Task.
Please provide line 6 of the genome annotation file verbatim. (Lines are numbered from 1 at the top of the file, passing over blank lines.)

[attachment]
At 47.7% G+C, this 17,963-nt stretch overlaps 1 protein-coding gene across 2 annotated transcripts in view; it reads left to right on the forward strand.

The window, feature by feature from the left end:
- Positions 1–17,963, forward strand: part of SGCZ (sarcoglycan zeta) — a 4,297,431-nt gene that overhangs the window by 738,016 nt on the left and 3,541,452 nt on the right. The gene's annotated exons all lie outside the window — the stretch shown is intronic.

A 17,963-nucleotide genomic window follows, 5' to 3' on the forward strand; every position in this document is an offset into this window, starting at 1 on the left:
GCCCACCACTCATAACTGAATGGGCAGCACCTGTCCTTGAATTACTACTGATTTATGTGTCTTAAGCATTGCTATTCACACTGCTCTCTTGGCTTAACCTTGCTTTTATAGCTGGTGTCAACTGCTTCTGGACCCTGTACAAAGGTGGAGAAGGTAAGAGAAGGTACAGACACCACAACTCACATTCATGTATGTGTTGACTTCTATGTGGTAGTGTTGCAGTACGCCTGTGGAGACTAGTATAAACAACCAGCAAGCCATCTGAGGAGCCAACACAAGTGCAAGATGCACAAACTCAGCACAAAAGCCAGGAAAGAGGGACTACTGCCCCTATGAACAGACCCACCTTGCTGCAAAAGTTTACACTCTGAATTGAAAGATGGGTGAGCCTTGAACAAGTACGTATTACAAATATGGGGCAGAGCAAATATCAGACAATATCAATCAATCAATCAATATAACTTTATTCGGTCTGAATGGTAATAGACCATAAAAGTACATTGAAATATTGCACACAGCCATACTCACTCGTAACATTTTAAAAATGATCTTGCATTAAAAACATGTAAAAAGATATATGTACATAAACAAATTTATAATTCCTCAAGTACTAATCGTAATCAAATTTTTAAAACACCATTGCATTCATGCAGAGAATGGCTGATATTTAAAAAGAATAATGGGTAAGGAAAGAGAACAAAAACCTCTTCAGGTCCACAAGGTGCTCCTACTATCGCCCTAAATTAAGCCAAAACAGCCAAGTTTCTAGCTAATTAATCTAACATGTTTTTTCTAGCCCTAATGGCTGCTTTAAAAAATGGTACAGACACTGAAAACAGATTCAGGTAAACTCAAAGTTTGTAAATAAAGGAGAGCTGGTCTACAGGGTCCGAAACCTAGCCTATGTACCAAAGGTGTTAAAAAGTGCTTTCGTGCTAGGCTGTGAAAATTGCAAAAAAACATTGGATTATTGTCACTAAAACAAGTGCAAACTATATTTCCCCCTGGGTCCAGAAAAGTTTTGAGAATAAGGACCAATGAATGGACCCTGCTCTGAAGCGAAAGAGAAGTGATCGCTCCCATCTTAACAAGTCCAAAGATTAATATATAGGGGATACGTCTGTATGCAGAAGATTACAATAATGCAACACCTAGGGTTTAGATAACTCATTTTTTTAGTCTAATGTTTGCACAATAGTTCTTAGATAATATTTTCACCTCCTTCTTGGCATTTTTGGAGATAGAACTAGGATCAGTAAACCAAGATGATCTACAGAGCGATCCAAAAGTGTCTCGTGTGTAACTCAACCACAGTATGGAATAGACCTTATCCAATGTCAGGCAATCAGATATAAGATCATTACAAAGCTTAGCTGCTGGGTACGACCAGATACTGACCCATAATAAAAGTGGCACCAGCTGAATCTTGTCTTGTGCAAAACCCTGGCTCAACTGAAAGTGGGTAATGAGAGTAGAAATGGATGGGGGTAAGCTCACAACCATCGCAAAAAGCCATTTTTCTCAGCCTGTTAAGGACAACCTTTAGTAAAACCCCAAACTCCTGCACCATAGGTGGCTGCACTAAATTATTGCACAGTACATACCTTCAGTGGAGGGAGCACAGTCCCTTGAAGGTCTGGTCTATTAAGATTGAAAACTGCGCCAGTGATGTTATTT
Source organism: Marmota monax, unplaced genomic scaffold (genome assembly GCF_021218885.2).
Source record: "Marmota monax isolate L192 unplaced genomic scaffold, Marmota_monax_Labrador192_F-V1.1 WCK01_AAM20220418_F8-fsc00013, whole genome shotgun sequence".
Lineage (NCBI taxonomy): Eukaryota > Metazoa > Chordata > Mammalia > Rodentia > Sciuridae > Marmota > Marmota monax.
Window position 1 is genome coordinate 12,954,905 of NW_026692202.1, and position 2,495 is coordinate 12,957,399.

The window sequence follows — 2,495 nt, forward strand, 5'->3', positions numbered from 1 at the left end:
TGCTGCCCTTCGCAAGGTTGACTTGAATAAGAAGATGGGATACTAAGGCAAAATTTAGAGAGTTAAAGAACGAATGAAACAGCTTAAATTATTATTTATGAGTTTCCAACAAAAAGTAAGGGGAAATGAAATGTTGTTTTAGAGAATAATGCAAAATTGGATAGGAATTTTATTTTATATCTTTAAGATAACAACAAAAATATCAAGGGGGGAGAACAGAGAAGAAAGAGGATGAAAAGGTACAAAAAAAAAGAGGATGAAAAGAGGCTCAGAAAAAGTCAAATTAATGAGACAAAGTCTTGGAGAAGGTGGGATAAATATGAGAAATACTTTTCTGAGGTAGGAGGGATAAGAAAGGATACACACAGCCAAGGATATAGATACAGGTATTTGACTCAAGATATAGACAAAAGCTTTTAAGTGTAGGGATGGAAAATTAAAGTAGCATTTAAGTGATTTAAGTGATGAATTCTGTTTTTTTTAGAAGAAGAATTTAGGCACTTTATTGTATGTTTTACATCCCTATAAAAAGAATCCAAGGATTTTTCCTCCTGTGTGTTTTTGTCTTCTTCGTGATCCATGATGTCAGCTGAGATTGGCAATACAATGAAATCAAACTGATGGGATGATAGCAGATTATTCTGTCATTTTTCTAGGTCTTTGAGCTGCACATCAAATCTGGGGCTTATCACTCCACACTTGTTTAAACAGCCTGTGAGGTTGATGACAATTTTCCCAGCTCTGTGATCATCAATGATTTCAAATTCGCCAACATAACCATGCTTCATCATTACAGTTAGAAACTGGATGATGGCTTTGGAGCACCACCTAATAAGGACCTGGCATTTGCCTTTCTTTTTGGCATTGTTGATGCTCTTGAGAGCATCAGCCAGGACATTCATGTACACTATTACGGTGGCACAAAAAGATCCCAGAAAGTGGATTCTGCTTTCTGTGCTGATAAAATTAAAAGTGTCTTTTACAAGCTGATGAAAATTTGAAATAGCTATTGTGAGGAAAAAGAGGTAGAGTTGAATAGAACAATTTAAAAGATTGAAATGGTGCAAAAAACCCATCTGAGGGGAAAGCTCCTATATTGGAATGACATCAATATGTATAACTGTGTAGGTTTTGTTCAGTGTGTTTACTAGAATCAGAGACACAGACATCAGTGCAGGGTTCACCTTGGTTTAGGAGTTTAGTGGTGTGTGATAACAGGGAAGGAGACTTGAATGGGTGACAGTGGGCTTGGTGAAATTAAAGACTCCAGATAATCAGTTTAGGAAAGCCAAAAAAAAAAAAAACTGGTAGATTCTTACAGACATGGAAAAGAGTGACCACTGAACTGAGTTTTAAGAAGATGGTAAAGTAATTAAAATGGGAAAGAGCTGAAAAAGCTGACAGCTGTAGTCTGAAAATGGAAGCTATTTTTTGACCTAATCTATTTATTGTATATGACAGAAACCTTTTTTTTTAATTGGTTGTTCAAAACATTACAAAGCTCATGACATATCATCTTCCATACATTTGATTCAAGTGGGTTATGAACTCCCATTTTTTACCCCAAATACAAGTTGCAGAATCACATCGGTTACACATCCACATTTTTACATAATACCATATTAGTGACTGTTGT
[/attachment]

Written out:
Source organism: Marmota monax, unplaced genomic scaffold (genome assembly GCF_021218885.2).